“You just inject that into the void with a six-foot extension wand,” Roper said. “Put the nozzle at the entry of the nest, inject foam for three or four seconds. I’ve never had failure. Within an hour all activity is stopped. One of the first I did was under a brick veneer in my own house.”
The versatility of a foam application is useful in situations such as this for reasons that a spray application may fail, Roper said. “You get very good expansion into these voids and a good coating in these nests. Unlike a spray, you may not get it on the area where the wasps are making contact. With a foam you actually fill up a void. It works the same way as filling up a termite gallery.”
In a field demonstration with the European wasp, Roper said Optigard Flex worked well. “Oft times when you have a home, the people who put up the siding and aluminum work got it tight and did a good job. Certain homes had poor workmanship, with wasps nesting in soffits. Optigard foam, took them out every time.”
The foam application of Optigard took out wasps nesting in a metal hand rail, in a children’s swing set, in a basketball standard — the wasps couldn’t hide. “PMPs probably have thousands of other examples where these insects nest,” Roper said. “Foam works really well in these types of applications.”
Spot foamers are used to treat small areas, such as isolated sub-slab voids and bath traps, against organic debris build up in commercial facilities and often for termite retreatments. A typical rig consists of a spray tank with a 1- to 5-gallon capacity, an electric compressor to deliver air pressure, an application hose and treatment tools. Most are mounted on wheeled carts. The Pestifoamer (Richway Industries), VersaFoamer 4000 (B&G), and B&G Wood Treatment System are examples of spot foamers (see Figure 1, right). Units able to apply both foams and liquids using a dual-line system offer versatility to switch formulations without changing equipment. These units are electrically powered and most are now pre-calibrated. Adjusting a needle valve in the application tool will change the foam density.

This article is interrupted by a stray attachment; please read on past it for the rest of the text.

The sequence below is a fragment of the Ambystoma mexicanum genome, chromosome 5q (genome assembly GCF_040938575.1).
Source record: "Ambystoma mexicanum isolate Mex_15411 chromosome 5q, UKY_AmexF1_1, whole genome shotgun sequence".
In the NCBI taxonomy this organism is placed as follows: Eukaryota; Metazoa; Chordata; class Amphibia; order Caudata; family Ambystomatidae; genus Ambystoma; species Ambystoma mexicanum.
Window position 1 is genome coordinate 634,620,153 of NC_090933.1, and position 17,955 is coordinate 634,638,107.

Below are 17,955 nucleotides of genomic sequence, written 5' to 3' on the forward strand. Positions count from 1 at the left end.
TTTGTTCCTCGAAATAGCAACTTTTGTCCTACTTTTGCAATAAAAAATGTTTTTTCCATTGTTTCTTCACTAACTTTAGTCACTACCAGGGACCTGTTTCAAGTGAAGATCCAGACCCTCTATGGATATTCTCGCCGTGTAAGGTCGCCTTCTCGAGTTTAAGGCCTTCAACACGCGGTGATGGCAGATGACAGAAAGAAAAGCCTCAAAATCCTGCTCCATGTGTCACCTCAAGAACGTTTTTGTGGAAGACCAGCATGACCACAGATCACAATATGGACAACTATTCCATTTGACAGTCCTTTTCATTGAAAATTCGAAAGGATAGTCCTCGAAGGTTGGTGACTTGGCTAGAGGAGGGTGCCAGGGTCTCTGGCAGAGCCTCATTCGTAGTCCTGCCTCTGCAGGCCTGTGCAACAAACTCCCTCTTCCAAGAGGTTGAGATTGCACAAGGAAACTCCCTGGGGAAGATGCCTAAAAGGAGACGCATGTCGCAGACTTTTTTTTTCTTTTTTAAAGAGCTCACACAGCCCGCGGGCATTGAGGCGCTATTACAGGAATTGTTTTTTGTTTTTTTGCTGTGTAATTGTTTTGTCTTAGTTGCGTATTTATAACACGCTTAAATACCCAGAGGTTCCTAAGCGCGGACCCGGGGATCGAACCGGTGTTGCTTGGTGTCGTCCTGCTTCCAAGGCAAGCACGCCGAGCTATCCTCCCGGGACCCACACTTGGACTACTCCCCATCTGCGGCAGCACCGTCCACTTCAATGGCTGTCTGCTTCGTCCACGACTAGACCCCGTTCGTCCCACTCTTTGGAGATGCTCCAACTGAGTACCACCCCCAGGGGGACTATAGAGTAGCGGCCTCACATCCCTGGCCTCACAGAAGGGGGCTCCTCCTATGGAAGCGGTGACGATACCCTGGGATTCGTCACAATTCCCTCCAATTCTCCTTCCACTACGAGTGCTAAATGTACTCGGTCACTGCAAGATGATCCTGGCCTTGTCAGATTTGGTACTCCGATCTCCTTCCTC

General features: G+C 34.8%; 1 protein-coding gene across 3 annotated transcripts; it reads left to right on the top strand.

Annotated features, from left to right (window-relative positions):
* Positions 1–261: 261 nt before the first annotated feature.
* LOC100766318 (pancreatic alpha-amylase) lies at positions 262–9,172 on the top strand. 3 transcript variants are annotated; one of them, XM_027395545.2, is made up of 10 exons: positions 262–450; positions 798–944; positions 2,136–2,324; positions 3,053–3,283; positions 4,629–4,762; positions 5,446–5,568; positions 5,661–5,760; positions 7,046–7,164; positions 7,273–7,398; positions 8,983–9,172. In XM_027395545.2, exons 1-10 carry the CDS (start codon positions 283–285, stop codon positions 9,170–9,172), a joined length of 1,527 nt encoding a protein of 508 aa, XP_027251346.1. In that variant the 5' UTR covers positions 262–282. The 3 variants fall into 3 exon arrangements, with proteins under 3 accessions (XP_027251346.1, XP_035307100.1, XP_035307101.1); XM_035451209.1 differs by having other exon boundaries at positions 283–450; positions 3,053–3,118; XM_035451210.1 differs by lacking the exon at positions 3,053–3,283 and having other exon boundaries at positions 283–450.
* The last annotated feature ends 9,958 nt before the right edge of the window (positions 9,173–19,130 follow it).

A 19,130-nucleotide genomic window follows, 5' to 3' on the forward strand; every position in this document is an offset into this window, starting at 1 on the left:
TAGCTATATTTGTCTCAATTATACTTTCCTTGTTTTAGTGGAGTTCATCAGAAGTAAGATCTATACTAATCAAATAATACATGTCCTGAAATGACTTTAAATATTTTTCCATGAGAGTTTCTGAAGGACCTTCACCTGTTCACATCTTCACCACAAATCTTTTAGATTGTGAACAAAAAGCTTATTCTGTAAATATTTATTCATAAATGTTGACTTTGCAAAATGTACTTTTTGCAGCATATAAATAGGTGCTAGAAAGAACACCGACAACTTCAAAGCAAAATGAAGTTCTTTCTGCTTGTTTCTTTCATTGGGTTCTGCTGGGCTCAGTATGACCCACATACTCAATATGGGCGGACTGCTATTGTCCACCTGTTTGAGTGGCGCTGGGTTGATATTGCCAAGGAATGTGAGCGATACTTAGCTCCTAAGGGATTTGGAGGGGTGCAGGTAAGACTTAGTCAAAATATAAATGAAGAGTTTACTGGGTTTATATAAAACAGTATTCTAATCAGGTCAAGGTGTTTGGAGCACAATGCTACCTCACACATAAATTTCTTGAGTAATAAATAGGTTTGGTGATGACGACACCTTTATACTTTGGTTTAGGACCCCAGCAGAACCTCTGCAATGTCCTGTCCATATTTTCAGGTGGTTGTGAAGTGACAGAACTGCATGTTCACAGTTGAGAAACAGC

In-line foaming equipment is used for high-volume applications, such as whole sub-slab injection or treating large volumes of hollow voids (e.g., block construction). In-line foamers may be “piggybacked” on existing rigs where a selectable control valve or injector determines foam or liquid treatments. Another type of in-line foamer requires tank mixing of the foaming agent. Choosing between foam and liquid applications is done on a metering system on a separate cart. Some carts are portable and can be brought into basements. A third system uses multiple hose lines to allow for liquid treatments or foam to be produced at the treatment tool.
Canned foaming products have fairly recently appeared on the market. These products have multiple target pests and are designed for void applications.
The author is technical director for The Steritech Group and a PCT contributing writer. She can be reached at firstname.lastname@example.org.
Mallis Handbook of Pest Control